“As you drive through the valley right now, you can really smell the onions,” said Kay Pricola, executive director of the Imperial Valley Vegetable Growers Association, April 11. “It smells wonderful.”

The Imperial Valley, one of California’s major onion growing districts and the earliest to harvest, is located at the southern tip of California, about 130 miles inland from San Diego. “This was a former sea,” said Pricola. “We are below sea level.” It is a desert area irrigated with water from the Colorado River “thanks to some brilliant pioneers.”

02-CalOnions-displayA retail display in a California supermarket. (Photo by Rand Green)When the current water contracts and agreements were made in the 1930s, “no one wanted the water, because at that point it was not considered great water. Now everyone wants it,” she said. “All things are relative.”

Although California is in its third year of a severe drought, onion growers in the Imperial Valley say they have sufficient water for this year’s crop. However, they are concerned about the water situation should the drought continue for another year.

From a soil perspective, the valley is well suited to onions. “Our soil is fairly unique, because it is an old ocean bed,” Pricola said. “There is high salinity to our soil, and there are a lot of soil types. Farmers around here have creatively figured out how to get high production on those varieties of soil” with crops that will tolerate the salt content of the soil, and onions are among the crops that do well in those soils.

“All types of onions” are grown in the valley, she said. That includes red, yellow and white storage onions, sweet onions and even green onions.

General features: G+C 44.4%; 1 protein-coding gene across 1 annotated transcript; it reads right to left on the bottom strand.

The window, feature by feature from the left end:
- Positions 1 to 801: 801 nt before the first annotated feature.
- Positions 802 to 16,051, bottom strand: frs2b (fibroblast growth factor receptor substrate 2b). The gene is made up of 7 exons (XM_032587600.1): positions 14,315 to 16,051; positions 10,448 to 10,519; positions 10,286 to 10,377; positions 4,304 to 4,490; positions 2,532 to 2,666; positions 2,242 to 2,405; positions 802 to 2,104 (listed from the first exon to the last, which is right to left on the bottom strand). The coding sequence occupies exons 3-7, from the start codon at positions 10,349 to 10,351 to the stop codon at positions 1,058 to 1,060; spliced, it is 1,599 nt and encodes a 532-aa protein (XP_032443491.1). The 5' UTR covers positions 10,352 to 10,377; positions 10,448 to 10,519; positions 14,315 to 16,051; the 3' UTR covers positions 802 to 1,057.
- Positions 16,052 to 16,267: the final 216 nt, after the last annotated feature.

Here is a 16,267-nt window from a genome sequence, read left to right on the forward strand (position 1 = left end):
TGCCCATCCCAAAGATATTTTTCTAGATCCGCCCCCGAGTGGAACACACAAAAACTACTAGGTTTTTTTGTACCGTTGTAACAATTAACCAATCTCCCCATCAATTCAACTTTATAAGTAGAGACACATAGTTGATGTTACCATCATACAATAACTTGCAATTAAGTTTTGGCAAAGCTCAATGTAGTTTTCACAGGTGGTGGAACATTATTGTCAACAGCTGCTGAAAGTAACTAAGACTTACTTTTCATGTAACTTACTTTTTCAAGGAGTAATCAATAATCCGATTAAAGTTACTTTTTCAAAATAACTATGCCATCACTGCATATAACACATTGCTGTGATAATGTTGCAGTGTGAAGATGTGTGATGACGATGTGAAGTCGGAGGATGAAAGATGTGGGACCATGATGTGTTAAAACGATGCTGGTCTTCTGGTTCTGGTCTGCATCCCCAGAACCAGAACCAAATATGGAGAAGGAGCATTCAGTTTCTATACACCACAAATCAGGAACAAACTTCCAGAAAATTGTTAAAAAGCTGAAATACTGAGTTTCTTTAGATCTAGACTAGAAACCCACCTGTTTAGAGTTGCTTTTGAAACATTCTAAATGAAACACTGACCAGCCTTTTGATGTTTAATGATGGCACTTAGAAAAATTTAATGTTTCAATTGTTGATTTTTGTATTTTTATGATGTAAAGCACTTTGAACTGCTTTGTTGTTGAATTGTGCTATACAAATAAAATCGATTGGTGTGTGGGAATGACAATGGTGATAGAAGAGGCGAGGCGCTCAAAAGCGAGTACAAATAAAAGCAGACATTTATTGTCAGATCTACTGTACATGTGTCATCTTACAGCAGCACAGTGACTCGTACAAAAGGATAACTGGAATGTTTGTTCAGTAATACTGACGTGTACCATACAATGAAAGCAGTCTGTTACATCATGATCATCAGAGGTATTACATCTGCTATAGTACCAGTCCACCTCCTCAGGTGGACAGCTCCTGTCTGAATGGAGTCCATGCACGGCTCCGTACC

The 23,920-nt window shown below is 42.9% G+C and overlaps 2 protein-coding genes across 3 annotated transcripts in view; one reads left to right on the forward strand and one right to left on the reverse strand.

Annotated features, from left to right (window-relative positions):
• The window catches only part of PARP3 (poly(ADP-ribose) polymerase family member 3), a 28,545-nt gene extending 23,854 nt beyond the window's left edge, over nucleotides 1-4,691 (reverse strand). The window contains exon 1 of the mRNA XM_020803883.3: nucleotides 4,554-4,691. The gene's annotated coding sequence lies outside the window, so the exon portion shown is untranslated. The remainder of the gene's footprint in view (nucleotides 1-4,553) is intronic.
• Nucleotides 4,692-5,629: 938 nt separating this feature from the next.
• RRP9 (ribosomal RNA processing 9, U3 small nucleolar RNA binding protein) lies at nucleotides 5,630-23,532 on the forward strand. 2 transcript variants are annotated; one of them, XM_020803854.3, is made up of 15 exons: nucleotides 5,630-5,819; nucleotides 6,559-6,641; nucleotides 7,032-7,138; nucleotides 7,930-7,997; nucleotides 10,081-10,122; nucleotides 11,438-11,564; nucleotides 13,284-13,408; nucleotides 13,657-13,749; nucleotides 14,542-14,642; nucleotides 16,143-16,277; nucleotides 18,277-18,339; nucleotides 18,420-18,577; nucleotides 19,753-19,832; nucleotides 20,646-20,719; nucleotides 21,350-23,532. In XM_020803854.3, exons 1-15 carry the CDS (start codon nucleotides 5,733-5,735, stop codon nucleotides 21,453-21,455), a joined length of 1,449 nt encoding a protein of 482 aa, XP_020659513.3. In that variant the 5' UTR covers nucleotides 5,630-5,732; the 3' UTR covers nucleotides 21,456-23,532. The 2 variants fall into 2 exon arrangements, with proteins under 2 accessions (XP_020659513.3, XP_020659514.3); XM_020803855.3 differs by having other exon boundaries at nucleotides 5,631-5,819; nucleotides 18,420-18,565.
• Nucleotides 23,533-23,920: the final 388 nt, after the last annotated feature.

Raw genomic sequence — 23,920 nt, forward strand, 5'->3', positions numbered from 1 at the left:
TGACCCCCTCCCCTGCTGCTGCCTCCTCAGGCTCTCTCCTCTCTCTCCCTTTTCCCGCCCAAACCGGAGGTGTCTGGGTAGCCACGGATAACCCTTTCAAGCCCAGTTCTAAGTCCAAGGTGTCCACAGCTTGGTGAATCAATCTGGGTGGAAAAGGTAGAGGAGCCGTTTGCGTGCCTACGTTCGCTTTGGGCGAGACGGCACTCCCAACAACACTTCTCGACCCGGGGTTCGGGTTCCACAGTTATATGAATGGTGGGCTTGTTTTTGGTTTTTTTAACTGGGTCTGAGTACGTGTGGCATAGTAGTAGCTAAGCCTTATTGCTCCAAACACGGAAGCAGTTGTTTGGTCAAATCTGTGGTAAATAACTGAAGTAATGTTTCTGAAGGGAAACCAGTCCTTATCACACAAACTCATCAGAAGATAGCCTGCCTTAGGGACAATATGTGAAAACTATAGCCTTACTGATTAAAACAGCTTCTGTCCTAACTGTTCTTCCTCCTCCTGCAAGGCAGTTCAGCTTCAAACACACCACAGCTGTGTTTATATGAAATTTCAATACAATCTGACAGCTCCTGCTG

The total acreage planted to onions in the Imperial Valley in 2012, the most recent year for which final data are available, was around 8,500 acres. Roughly half of the production grown is for the fresh or fresh-cut market and a similar amount for processing. Seed onions are also an important crop.

Statewide in 2013, total bulb onion production in California was about 50,000 acres, a figure that normally doesn’t fluctuate much from year to year, according to Robert C. (Bob) Ehn, chief executive officer and technical manager of the California Garlic & Onion Research Advisory Board, which represents processed onion producers in the state.

According to a publication from the University of California Research & Information Center entitled “Fresh-Market Bulb Onion Production in California,” the main production areas for onions in California are “the low desert (Imperial and Riverside Counties), the San Joaquin Valley (Fresno, Kern and San Joaquin Counties), the Southern and Central Coast (Monterey, San Benito, Santa Clara and Ventura counties) and the high desert (eastern Los Angeles County). Bulb onions are planted September through May. Harvest begins in April or May and is usually completed in September.”